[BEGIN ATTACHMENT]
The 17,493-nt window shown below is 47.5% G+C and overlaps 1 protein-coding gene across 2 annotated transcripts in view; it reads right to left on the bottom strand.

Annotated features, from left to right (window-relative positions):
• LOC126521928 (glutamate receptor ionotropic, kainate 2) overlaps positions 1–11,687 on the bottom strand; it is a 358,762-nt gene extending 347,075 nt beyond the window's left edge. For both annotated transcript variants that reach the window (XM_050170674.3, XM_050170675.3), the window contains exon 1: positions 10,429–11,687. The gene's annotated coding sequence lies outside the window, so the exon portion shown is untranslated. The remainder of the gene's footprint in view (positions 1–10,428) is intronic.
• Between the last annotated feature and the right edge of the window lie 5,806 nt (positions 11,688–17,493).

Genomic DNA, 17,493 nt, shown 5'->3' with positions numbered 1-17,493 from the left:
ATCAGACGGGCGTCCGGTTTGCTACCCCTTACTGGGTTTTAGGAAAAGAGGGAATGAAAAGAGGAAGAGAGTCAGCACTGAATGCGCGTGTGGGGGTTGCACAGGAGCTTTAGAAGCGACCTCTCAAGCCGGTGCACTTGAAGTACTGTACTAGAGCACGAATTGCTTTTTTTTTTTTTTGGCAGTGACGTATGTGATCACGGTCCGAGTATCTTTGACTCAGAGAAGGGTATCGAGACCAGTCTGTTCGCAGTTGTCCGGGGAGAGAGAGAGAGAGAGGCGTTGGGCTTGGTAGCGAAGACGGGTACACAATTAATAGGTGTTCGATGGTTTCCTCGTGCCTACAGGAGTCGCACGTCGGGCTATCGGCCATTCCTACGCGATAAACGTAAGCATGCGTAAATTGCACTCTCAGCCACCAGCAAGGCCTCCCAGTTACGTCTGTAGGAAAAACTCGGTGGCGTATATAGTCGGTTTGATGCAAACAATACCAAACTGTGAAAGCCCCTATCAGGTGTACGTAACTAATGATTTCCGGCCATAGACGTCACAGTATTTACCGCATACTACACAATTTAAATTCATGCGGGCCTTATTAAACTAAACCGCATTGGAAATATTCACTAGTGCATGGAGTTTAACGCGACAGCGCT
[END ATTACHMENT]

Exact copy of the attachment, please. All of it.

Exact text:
The 17,493-nt window shown below is 47.5% G+C and overlaps 1 protein-coding gene across 2 annotated transcripts in view; it reads right to left on the bottom strand.

Annotated features, from left to right (window-relative positions):
• LOC126521928 (glutamate receptor ionotropic, kainate 2) overlaps positions 1–11,687 on the bottom strand; it is a 358,762-nt gene extending 347,075 nt beyond the window's left edge. For both annotated transcript variants that reach the window (XM_050170674.3, XM_050170675.3), the window contains exon 1: positions 10,429–11,687. The gene's annotated coding sequence lies outside the window, so the exon portion shown is untranslated. The remainder of the gene's footprint in view (positions 1–10,428) is intronic.
• Between the last annotated feature and the right edge of the window lie 5,806 nt (positions 11,688–17,493).

Genomic DNA, 17,493 nt, shown 5'->3' with positions numbered 1-17,493 from the left:
ATCAGACGGGCGTCCGGTTTGCTACCCCTTACTGGGTTTTAGGAAAAGAGGGAATGAAAAGAGGAAGAGAGTCAGCACTGAATGCGCGTGTGGGGGTTGCACAGGAGCTTTAGAAGCGACCTCTCAAGCCGGTGCACTTGAAGTACTGTACTAGAGCACGAATTGCTTTTTTTTTTTTTTGGCAGTGACGTATGTGATCACGGTCCGAGTATCTTTGACTCAGAGAAGGGTATCGAGACCAGTCTGTTCGCAGTTGTCCGGGGAGAGAGAGAGAGAGAGGCGTTGGGCTTGGTAGCGAAGACGGGTACACAATTAATAGGTGTTCGATGGTTTCCTCGTGCCTACAGGAGTCGCACGTCGGGCTATCGGCCATTCCTACGCGATAAACGTAAGCATGCGTAAATTGCACTCTCAGCCACCAGCAAGGCCTCCCAGTTACGTCTGTAGGAAAAACTCGGTGGCGTATATAGTCGGTTTGATGCAAACAATACCAAACTGTGAAAGCCCCTATCAGGTGTACGTAACTAATGATTTCCGGCCATAGACGTCACAGTATTTACCGCATACTACACAATTTAAATTCATGCGGGCCTTATTAAACTAAACCGCATTGGAAATATTCACTAGTGCATGGAGTTTAACGCGACAGCGCT